Images are a vital part of your product description and play an important role in the purchasing process. A single image can provide users with more relevant information about the product than paragraphs of text that won’t even be read.
Why responsive design is important for your ecommerce?
As more than a half of web traffic is currently generated on mobiles, it’s extremely important to provide user-friendly access to information regardless of device. Responsive design not only impacts the user’s shopping experience but it can also help you improve your rankings in search engines.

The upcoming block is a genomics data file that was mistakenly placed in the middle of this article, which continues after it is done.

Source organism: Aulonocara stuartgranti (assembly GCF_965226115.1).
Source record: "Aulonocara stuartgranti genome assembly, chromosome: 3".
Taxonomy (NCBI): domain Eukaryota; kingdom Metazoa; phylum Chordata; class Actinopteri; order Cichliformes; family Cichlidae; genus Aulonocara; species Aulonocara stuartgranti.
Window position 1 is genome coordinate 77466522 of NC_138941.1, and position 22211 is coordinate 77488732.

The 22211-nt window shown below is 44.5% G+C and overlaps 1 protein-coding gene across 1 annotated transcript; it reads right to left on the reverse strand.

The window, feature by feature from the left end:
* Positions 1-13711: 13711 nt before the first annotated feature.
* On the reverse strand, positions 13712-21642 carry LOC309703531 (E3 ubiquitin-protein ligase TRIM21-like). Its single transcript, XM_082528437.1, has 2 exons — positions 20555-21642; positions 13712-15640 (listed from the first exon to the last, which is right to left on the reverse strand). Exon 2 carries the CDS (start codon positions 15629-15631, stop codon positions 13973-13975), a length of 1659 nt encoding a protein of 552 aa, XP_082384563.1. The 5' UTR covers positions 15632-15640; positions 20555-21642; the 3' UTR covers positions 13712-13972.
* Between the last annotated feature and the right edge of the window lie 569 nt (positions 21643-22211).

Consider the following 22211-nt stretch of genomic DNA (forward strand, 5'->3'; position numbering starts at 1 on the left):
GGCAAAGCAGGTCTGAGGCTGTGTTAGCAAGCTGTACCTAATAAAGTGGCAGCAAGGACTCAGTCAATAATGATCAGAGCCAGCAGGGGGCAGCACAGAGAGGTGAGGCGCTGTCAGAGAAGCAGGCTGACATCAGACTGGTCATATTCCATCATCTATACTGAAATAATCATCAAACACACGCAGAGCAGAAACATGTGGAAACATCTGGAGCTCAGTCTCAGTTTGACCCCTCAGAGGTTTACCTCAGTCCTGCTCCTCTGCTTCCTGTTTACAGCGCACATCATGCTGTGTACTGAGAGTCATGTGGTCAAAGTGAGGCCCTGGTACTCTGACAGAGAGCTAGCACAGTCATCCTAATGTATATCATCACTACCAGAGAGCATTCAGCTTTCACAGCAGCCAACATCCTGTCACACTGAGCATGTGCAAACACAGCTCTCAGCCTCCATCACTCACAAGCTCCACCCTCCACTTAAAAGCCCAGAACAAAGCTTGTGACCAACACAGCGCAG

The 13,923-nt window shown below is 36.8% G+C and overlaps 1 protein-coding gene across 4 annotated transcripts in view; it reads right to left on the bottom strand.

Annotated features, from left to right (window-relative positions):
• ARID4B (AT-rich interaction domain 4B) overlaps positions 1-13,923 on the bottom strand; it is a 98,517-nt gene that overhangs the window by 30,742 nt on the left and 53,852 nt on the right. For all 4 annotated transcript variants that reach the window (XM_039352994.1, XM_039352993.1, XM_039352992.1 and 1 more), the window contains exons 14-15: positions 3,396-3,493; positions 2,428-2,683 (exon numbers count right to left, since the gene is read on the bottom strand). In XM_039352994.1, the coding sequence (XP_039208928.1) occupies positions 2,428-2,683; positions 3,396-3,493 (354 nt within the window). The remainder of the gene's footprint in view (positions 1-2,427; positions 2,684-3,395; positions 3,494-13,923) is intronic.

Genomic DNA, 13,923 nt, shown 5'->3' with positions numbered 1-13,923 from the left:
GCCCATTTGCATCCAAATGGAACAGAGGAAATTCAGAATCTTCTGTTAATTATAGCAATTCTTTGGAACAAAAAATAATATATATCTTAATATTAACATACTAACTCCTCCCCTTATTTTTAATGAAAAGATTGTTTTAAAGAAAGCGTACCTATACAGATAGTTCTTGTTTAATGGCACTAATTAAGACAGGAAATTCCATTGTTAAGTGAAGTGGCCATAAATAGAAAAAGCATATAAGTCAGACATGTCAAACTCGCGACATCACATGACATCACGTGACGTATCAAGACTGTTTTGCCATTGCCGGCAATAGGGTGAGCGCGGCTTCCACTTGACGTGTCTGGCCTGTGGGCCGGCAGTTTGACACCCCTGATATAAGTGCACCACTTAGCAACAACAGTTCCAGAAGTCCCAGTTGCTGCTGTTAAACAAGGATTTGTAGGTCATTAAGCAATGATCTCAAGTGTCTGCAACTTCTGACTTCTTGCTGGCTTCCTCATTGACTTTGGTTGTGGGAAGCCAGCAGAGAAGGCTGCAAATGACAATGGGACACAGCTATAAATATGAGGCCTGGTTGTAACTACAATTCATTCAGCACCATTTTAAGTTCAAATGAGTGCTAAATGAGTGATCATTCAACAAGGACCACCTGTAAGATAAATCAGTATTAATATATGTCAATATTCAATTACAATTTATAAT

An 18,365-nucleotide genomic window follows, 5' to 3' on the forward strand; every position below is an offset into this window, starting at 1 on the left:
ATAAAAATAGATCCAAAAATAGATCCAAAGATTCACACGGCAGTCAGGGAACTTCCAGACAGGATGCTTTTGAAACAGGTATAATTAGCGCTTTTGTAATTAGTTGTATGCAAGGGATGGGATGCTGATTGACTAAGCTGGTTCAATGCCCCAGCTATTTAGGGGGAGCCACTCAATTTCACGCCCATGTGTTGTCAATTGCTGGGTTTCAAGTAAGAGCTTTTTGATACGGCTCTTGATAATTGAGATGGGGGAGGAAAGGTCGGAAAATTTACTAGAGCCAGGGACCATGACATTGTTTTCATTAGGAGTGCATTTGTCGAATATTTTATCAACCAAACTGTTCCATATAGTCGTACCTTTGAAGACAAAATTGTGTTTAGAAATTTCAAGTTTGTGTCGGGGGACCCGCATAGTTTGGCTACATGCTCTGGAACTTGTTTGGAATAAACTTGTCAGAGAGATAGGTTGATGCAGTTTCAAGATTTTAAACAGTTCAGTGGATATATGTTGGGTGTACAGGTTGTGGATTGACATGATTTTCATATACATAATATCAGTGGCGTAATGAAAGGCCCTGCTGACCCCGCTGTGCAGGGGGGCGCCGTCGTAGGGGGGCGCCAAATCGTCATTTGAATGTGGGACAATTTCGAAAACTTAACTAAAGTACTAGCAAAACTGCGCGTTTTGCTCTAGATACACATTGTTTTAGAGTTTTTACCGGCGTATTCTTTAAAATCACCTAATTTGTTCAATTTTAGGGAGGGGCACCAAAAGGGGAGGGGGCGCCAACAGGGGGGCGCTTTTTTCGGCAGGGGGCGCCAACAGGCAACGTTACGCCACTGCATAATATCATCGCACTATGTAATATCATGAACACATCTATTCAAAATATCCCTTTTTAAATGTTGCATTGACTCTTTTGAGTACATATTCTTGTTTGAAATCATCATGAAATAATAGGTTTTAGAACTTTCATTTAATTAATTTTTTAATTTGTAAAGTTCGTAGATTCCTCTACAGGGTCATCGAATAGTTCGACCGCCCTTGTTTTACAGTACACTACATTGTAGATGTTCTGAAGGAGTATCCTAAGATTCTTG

Why is link building important for SEO?
Alongside on-page SEO and content optimisation, link building is still one of the key ranking factors for Google. The more links from relevant external websites that lead to our website, the more valuable it is in Google’s eyes.
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Optimising your content for long-tail keywords can really boost your visibility in the SERPs. Find out what long-tail keywords are and how you can find them using various methods.